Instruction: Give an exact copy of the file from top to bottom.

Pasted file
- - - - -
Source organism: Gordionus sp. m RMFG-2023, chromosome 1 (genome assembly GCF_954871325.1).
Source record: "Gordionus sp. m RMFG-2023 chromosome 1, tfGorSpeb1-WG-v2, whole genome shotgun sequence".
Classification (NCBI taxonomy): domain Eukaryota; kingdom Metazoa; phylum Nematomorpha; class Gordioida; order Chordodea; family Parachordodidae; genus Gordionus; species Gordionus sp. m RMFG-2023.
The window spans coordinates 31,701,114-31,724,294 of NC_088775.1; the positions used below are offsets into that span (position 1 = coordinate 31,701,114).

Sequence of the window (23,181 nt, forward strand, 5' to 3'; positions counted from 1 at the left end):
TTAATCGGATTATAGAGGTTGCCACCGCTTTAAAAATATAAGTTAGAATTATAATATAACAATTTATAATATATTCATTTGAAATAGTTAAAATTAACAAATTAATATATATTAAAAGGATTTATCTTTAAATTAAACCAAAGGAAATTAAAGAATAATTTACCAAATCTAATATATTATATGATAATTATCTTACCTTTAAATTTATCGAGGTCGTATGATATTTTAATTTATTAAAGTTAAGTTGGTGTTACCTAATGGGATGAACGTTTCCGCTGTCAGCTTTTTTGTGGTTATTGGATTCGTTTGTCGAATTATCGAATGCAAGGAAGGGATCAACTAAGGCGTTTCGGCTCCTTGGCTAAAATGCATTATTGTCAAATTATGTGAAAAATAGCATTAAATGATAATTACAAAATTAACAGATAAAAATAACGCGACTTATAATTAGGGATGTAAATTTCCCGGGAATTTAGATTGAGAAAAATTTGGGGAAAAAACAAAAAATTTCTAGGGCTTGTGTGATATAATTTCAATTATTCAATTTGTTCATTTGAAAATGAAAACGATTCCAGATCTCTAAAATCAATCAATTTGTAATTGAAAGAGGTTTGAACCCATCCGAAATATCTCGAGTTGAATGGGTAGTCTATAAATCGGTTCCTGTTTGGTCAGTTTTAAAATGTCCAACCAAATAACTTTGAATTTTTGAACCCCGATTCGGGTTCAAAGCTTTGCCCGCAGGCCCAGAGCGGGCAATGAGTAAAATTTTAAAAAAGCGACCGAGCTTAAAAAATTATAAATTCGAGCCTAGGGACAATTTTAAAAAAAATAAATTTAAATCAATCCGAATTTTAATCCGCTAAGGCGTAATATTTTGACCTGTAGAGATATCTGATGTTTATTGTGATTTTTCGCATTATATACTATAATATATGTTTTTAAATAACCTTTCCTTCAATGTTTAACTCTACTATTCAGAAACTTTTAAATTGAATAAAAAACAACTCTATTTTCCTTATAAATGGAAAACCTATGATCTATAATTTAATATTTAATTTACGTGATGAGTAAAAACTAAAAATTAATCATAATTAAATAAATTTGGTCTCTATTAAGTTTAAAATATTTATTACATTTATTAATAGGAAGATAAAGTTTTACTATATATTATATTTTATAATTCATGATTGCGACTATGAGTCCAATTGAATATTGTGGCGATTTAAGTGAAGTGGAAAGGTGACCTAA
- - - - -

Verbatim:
Source organism: Gordionus sp. m RMFG-2023, chromosome 1 (genome assembly GCF_954871325.1).
Source record: "Gordionus sp. m RMFG-2023 chromosome 1, tfGorSpeb1-WG-v2, whole genome shotgun sequence".
Classification (NCBI taxonomy): domain Eukaryota; kingdom Metazoa; phylum Nematomorpha; class Gordioida; order Chordodea; family Parachordodidae; genus Gordionus; species Gordionus sp. m RMFG-2023.
The window spans coordinates 31,701,114-31,724,294 of NC_088775.1; the positions used below are offsets into that span (position 1 = coordinate 31,701,114).

Sequence of the window (23,181 nt, forward strand, 5' to 3'; positions counted from 1 at the left end):
TTAATCGGATTATAGAGGTTGCCACCGCTTTAAAAATATAAGTTAGAATTATAATATAACAATTTATAATATATTCATTTGAAATAGTTAAAATTAACAAATTAATATATATTAAAAGGATTTATCTTTAAATTAAACCAAAGGAAATTAAAGAATAATTTACCAAATCTAATATATTATATGATAATTATCTTACCTTTAAATTTATCGAGGTCGTATGATATTTTAATTTATTAAAGTTAAGTTGGTGTTACCTAATGGGATGAACGTTTCCGCTGTCAGCTTTTTTGTGGTTATTGGATTCGTTTGTCGAATTATCGAATGCAAGGAAGGGATCAACTAAGGCGTTTCGGCTCCTTGGCTAAAATGCATTATTGTCAAATTATGTGAAAAATAGCATTAAATGATAATTACAAAATTAACAGATAAAAATAACGCGACTTATAATTAGGGATGTAAATTTCCCGGGAATTTAGATTGAGAAAAATTTGGGGAAAAAACAAAAAATTTCTAGGGCTTGTGTGATATAATTTCAATTATTCAATTTGTTCATTTGAAAATGAAAACGATTCCAGATCTCTAAAATCAATCAATTTGTAATTGAAAGAGGTTTGAACCCATCCGAAATATCTCGAGTTGAATGGGTAGTCTATAAATCGGTTCCTGTTTGGTCAGTTTTAAAATGTCCAACCAAATAACTTTGAATTTTTGAACCCCGATTCGGGTTCAAAGCTTTGCCCGCAGGCCCAGAGCGGGCAATGAGTAAAATTTTAAAAAAGCGACCGAGCTTAAAAAATTATAAATTCGAGCCTAGGGACAATTTTAAAAAAAATAAATTTAAATCAATCCGAATTTTAATCCGCTAAGGCGTAATATTTTGACCTGTAGAGATATCTGATGTTTATTGTGATTTTTCGCATTATATACTATAATATATGTTTTTAAATAACCTTTCCTTCAATGTTTAACTCTACTATTCAGAAACTTTTAAATTGAATAAAAAACAACTCTATTTTCCTTATAAATGGAAAACCTATGATCTATAATTTAATATTTAATTTACGTGATGAGTAAAAACTAAAAATTAATCATAATTAAATAAATTTGGTCTCTATTAAGTTTAAAATATTTATTACATTTATTAATAGGAAGATAAAGTTTTACTATATATTATATTTTATAATTCATGATTGCGACTATGAGTCCAATTGAATATTGTGGCGATTTAAGTGAAGTGGAAAGGTGACCTAA